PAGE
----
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Re: cross posted form IG

From: Alan J. Flavell <flavell@a5.ph.gla.ac.uk>
Date: Sun, 6 May 2001 19:53:10 +0100 (BST)
To: Matt May <mcmay@bestkungfu.com>
cc: W3c-Wai-Gl <w3c-wai-gl@w3.org>
Message-ID: <Pine.OSF.4.21-pb.0105061931270.10269-100000@a5.ph.gla.ac.uk>
On Sun, 6 May 2001, Matt May wrote:

> First, px _is_ absolute.

Well, px _is_ problematical, I'm not disputing that...

It isn't an "absolute length unit" in the CSS sense, however.

> It's font height in number of pixels.

Not quite.  It's _supposed_ to be roughly normalised to "reference
pixels" of 90ppi (pixels per inch), so it's intended that those with
72ppi displays and those with 150ppi... displays would still be seeing
about the same physical size as each other.  Unfortunately, even this
isn't implemented in mainstream browsers, yet.

But this is meant to adapt only for different _display_ properties,
not for different _user needs_.  It would be apt for example in a
projection system designed to be viewed by a room full of users, where
everyone inevitably has to view the same settings.  It's quite
inappropriate for a personal viewing system.

> The major issue is that pixel-sized fonts can't be resized using the font
> tools in the browser.

If the browser does what CSS asks of it, then clearly you have a
problem; but any decent browser ought to have SOME ability for the
user to take control when the author's presentation isn't accessible
to them.

> So if I have my browser's font set to "Largest", and
> you have your fonts set to "8px", what I'll see is 8px no matter how I try
> to resize.

This is so for NN4.* versions, for example. Turn off CSS and the
problem is solved.  Of course you then lose all the other features of
CSS, but a properly-designed page doesn't absolutely rely on CSS for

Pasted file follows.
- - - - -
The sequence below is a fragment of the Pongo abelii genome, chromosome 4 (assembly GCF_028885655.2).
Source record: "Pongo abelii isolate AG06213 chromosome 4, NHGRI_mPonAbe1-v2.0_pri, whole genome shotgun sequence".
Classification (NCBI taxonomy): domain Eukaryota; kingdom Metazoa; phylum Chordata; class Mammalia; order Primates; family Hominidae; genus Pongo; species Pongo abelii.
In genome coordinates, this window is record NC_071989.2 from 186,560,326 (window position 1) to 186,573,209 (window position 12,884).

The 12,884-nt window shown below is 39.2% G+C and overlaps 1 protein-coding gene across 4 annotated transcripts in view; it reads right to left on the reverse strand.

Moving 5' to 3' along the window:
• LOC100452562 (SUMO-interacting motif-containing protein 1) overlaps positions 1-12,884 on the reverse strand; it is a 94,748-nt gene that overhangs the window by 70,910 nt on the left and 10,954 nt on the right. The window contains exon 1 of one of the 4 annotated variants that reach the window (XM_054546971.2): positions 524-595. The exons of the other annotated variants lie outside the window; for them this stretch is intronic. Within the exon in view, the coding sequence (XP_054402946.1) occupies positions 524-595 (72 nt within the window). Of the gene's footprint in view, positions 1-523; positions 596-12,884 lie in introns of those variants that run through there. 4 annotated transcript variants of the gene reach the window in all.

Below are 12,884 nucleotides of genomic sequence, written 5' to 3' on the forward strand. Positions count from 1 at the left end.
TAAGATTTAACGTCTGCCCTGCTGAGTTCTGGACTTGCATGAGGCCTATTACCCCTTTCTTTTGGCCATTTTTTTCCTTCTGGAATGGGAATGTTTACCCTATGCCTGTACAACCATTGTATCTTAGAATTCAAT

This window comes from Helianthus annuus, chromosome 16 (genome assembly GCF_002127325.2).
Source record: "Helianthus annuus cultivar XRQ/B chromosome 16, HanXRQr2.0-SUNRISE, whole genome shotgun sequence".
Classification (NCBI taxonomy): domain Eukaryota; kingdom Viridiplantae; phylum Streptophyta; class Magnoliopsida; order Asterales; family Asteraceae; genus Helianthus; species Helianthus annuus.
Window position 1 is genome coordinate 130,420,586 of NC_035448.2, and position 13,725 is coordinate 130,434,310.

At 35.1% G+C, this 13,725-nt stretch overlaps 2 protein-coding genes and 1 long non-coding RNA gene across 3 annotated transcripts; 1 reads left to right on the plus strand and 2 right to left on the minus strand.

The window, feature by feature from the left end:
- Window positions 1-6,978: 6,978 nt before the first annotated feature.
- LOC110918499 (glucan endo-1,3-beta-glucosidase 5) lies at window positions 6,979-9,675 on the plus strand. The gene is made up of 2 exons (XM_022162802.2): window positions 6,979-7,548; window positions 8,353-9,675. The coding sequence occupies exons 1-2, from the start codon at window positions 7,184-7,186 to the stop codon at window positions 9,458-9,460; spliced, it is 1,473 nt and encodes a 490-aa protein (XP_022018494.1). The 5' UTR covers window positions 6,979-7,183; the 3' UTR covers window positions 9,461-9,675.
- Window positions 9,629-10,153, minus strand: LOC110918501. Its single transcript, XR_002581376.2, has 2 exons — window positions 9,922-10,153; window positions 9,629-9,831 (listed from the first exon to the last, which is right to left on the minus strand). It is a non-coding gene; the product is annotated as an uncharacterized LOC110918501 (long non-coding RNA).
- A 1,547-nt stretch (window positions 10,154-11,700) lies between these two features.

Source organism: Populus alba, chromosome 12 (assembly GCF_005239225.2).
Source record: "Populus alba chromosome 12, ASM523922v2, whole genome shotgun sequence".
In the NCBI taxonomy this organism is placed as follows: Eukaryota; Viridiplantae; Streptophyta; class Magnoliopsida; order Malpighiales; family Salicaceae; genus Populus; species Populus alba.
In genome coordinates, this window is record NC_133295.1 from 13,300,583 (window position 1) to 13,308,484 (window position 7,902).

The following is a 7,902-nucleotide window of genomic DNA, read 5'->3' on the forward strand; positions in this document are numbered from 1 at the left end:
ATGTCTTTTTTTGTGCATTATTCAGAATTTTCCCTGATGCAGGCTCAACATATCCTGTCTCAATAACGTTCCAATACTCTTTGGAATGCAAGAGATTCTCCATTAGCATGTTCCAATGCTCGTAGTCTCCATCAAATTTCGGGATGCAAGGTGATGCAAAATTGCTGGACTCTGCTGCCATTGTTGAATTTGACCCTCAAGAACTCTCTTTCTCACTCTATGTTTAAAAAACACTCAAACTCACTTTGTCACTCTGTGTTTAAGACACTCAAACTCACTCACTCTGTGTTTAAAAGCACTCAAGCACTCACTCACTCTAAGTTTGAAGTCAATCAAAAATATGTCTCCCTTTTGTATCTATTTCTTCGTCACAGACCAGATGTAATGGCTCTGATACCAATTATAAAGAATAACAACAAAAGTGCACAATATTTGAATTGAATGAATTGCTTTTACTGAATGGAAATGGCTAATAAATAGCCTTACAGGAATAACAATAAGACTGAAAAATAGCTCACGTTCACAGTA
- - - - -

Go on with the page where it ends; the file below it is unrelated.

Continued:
getting its message across, and when the CSS is doing more harm than
good, the reader needs to take the inevitable action.  So if the page
falls apart, it's not the fault of the reader.

Take a look at (an article that I'm not uncritically supporting in
every detail, but it's interesting to see it at work):
http://www.alistapart.com/stories/journey/ - with and without CSS.

It's visually very different - but the content is there, either way.

> A user's only theoretical way around this would be to use a
> client-side style sheet, which is still unsupported in most browsers;

Unfortunately, this cannot actually work in general, because the
CSS-styled page is liable to use all kinds of specificities that will
take priority over the more generic settings that a client stylesheet
can set.  Only if the author has been a good guy and used relative
sizing techniques (percent, em/ex, larger/smaller, inherit) is the
cascade going to be susceptible to user influence in that way.

To overrule authors who have created high-specificity absolute-sized
font sizing, you need stronger medicine than just tossing a user
stylesheet into the CSS cascade, if I'm not mistaken. 

> There are some other minor issues with px, like it's not aware of the size
> or resolution of the display.

The CSS specification says that it needs to be.  It usually isn't yet,
but you're right, it does need to be.  However, that still takes no
account of user needs - only of platform properties.

best regards
Received on Sunday, 6 May 2001 14:53:30 GMT

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